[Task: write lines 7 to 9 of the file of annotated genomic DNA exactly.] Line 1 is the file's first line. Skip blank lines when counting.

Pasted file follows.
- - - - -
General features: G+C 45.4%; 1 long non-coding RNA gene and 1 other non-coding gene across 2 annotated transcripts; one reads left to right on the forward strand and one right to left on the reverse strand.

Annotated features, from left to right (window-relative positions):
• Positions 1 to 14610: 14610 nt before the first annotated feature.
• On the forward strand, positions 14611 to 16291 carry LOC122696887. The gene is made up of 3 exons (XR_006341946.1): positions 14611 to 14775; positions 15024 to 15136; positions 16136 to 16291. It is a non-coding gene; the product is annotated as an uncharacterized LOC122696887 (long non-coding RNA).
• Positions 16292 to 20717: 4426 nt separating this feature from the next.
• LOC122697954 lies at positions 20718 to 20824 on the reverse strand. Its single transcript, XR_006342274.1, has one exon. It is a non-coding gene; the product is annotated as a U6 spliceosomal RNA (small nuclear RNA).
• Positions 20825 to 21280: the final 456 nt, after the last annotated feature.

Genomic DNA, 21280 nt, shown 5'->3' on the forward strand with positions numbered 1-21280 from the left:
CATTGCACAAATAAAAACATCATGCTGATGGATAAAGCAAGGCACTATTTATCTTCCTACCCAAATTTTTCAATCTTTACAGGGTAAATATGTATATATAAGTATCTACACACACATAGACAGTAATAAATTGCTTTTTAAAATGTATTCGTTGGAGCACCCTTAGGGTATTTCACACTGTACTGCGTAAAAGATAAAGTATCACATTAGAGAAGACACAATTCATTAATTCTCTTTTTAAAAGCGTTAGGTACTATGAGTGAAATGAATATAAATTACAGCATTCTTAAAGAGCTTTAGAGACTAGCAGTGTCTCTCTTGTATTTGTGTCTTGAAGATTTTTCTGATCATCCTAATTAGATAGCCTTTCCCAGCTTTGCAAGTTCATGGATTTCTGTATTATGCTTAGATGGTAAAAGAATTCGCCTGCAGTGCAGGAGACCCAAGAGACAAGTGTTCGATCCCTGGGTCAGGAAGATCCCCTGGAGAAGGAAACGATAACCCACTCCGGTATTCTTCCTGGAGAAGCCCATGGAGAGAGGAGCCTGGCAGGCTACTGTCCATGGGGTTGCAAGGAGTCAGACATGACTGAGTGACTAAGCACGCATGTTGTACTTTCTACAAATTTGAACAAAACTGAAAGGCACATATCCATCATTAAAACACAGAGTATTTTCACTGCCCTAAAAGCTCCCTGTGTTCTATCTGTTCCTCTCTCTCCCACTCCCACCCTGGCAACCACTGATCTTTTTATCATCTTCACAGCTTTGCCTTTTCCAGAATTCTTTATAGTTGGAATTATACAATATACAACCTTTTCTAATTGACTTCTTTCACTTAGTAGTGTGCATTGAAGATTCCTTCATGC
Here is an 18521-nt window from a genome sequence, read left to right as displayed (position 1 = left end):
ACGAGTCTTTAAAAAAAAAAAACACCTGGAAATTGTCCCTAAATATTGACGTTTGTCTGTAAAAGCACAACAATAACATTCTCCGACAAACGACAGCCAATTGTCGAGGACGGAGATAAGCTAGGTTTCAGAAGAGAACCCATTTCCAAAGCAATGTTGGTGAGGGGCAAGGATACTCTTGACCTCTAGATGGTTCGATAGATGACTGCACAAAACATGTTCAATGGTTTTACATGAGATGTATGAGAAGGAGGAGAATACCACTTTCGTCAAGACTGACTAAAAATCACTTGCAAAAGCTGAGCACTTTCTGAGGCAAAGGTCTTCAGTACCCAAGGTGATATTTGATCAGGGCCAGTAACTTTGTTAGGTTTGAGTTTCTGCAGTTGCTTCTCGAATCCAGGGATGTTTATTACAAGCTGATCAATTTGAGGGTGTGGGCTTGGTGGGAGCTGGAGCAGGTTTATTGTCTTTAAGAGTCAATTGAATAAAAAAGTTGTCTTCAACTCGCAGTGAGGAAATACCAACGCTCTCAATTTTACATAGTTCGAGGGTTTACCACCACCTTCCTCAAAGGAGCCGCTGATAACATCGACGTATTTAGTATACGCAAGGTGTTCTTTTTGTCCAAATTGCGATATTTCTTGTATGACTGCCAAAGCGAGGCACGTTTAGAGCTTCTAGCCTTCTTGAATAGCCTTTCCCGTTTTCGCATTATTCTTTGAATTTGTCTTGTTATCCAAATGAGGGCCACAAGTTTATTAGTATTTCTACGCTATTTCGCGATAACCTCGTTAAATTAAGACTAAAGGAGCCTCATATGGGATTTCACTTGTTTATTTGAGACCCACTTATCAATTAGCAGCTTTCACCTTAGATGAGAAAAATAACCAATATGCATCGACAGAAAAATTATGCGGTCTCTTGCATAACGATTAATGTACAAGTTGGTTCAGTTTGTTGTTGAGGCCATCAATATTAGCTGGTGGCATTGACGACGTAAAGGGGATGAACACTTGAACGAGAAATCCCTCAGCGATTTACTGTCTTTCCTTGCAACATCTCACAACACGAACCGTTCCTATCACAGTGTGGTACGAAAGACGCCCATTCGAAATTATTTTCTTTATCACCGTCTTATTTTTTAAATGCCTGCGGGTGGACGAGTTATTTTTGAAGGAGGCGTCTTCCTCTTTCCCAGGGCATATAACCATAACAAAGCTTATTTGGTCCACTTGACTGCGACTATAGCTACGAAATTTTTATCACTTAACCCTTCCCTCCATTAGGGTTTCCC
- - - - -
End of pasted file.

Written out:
• Positions 20825 to 21280: the final 456 nt, after the last annotated feature.

Genomic DNA, 21280 nt, shown 5'->3' on the forward strand with positions numbered 1-21280 from the left:
CATTGCACAAATAAAAACATCATGCTGATGGATAAAGCAAGGCACTATTTATCTTCCTACCCAAATTTTTCAATCTTTACAGGGTAAATATGTATATATAAGTATCTACACACACATAGACAGTAATAAATTGCTTTTTAAAATGTATTCGTTGGAGCACCCTTAGGGTATTTCACACTGTACTGCGTAAAAGATAAAGTATCACATTAGAGAAGACACAATTCATTAATTCTCTTTTTAAAAGCGTTAGGTACTATGAGTGAAATGAATATAAATTACAGCATTCTTAAAGAGCTTTAGAGACTAGCAGTGTCTCTCTTGTATTTGTGTCTTGAAGATTTTTCTGATCATCCTAATTAGATAGCCTTTCCCAGCTTTGCAAGTTCATGGATTTCTGTATTATGCTTAGATGGTAAAAGAATTCGCCTGCAGTGCAGGAGACCCAAGAGACAAGTGTTCGATCCCTGGGTCAGGAAGATCCCCTGGAGAAGGAAACGATAACCCACTCCGGTATTCTTCCTGGAGAAGCCCATGGAGAGAGGAGCCTGGCAGGCTACTGTCCATGGGGTTGCAAGGAGTCAGACATGACTGAGTGACTAAGCACGCATGTTGTACTTTCTACAAATTTGAACAAAACTGAAAGGCACATATCCATCATTAAAACACAGAGTATTTTCACTGCCCTAAAAGCTCCCTGTGTTCTATCTGTTCCTCTCTCTCCCACTCCCACCCTGGCAACCACTGATCTTTTTATCATCTTCACAGCTTTGCCTTTTCCAGAATTCTTTATAGTTGGAATTATACAATATACAACCTTTTCTAATTGACTTCTTTCACTTAGTAGTGTGCATTGAAGATTCCTTCATGC